Advances in Meteorology

Volume 2018, Article ID 9310838, 7 pages

https://doi.org/10.1155/2018/9310838

## Research on Fusing Multisatellite Soil Moisture Data Based on Bayesian Model Averaging

^{1}School of Information Engineering, East China Jiaotong University, Nanchang 330013, China^{2}National Meteorological Information Center, Beijing 100081, China

Correspondence should be addressed to Shan Wang; moc.361@nahs_kcirtap

Received 12 February 2018; Revised 13 May 2018; Accepted 15 May 2018; Published 25 June 2018

Academic Editor: Jifu Yin

Copyright © 2018 Shan Wang et al. This is an open access article distributed under the Creative Commons Attribution License, which permits unrestricted use, distribution, and reproduction in any medium, provided the original work is properly cited.

#### Abstract

Soil moisture (SM) is an important physical quantity that can reflect the land surface condition. There are many ways to measure SM, satellite microwave remote sensing is now considered the primary method because it can provide real-time high-resolution data. However, SM data obtained by satellite remote sensing exhibit certain deviation compared with reference data obtained from ground stations. To improve the accuracy of SM forecasts, this study proposed the use of a Bayesian model averaging (BMA) method to integrate multisatellite SM data. First, China was divided into eight regions. Then, SM data observed by satellites (FY3B, SMOS, and WINDSAT) were fused using the BMA method and a traditional averaging method. Finally, SM data were predicted using data from ground observation stations as a reference standard. Following the fusion process, three parameters (standard deviation, correlation coefficient, and root mean square deviation) were used to evaluate the fusion results, which revealed the superiority of the BMA method over the traditional averaging method.

#### 1. Introduction

Soil moisture (SM) is an important parameter in surface climate and numerical weather forecasting, hydrological forecasting, agricultural drought monitoring, and the predictions of land surface models in the field of research. Therefore, obtaining high-quality SM data is important with regard to these various activities [1–3]. There are many ways to obtain SM data, such as ground-based observation and satellite microwave remote sensing [4]. Currently, because the distribution of ground observation stations is sparse, satellite microwave remote sensing has become the primary method to obtain real-time high-resolution SM data. Microwave sensors mounted on satellites can obtain large quantities of information on shallow SM. This information has been used in research regarding the validation of the inversion of satellite-derived SM products, as well as in applications of land surface models and numerical forecasting models [5, 6].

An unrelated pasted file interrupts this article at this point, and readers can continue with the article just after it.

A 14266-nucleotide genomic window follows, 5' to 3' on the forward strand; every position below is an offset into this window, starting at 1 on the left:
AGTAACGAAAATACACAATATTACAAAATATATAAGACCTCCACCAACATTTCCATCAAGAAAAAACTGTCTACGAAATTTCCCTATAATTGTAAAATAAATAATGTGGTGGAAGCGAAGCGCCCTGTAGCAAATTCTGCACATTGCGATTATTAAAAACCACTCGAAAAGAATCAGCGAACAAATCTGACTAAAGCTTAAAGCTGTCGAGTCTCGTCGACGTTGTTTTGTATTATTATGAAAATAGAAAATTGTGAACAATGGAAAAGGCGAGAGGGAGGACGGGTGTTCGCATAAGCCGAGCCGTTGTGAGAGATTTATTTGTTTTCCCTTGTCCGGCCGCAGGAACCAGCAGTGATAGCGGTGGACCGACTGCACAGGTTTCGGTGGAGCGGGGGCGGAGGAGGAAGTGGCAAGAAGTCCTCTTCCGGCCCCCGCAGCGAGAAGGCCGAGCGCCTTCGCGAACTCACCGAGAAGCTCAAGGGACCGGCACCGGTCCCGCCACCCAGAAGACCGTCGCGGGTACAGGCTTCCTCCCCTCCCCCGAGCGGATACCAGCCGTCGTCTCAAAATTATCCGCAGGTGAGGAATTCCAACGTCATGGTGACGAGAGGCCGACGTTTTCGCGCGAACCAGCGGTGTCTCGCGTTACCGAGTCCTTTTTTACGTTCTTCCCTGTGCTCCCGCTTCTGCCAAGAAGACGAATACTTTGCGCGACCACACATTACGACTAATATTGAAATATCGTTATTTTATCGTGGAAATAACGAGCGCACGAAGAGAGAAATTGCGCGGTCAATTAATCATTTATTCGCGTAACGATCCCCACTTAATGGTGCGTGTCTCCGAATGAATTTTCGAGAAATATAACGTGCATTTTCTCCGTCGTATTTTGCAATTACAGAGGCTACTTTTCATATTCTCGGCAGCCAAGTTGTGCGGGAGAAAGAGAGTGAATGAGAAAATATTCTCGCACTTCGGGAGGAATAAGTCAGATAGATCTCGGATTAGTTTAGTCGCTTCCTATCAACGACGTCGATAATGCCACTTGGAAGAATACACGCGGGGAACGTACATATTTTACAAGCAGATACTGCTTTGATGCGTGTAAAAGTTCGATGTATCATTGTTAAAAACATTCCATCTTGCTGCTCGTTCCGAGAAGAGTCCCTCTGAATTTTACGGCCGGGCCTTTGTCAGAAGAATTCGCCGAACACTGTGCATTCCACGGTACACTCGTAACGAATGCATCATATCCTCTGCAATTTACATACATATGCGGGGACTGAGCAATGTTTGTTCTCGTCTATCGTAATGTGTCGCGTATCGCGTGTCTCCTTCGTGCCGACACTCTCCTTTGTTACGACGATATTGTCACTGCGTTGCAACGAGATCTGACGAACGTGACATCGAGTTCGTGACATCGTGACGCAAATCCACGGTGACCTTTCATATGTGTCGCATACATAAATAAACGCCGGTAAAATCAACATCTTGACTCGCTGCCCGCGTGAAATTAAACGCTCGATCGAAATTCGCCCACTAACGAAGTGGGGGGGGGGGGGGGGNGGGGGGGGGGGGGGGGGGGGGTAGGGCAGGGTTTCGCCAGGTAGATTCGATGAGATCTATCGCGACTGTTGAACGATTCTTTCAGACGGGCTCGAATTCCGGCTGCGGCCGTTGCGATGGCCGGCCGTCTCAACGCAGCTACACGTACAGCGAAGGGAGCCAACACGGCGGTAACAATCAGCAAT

Since 1978, several satellite-borne active and passive microwave sensors have been launched successfully by China and other countries. For example, microwave sensors for detecting SM have been deployed on Aqua/AMSR-E, Coriolis/WINDSAT, MetOp-A/ASCAT, SMOS/MIRAS, and FY3B/MWRI satellites. However, because of the influence of land surface roughness, vegetation, and the inversion algorithm adopted, SM data derived from satellite remote sensing often show certain deviation [7]. Therefore, how to integrate multisource remote sensing satellite data to achieve better results is a topic worth pondering. The traditional method of fusing SM data takes the average values of the observational data of each satellite for the fusion results. In other words, each satellite model is assigned the same weighting. However, in practice, each satellite model behaves differently in different regions [8]. Taking China as an example, SM derived by FY3B shows two extreme states: moisture in the humid areas of northern and southern China and dryness in arid northwestern areas. SM derived by SMOS is mostly dry in most parts of the country, and differences in its spatial distribution are not obvious. The soil moisture in WINDSAT is relatively dry in the whole country, but it is relatively moist in the middle and lower reaches of the Yangtze River and in the Northeast [9]. In addition, the traditional fusion method does not incorporate observational data from ground-based stations.

The objective of this study was to improve the accuracy of SM forecasts using a Bayesian model averaging (BMA) method to obtain time-varying weights. The a posteriori probability weights assigned to each sensor model in a specific period reflect the inherent uncertainty of each sensor model. In the early stages of the development of the BMA method, there have been some related research applications [10, 11]. The first application of the BMA method was to calibrate forecast ensembles, where the sea level pressure and other weather variables obeyed Gaussian distributions [12]. In 2007, the BMA method was applied to the variable of precipitation, which did not obey a Gaussian distribution [13]. In 2013, the BMA method was applied to the prediction of daily mean temperature in the Huaihe River Basin, China. A BMA probabilistic forecasting model for each site in the basin was established dynamically using the regional forecasting techniques of the TIGGE multimodel super ensemble forecasting system [14].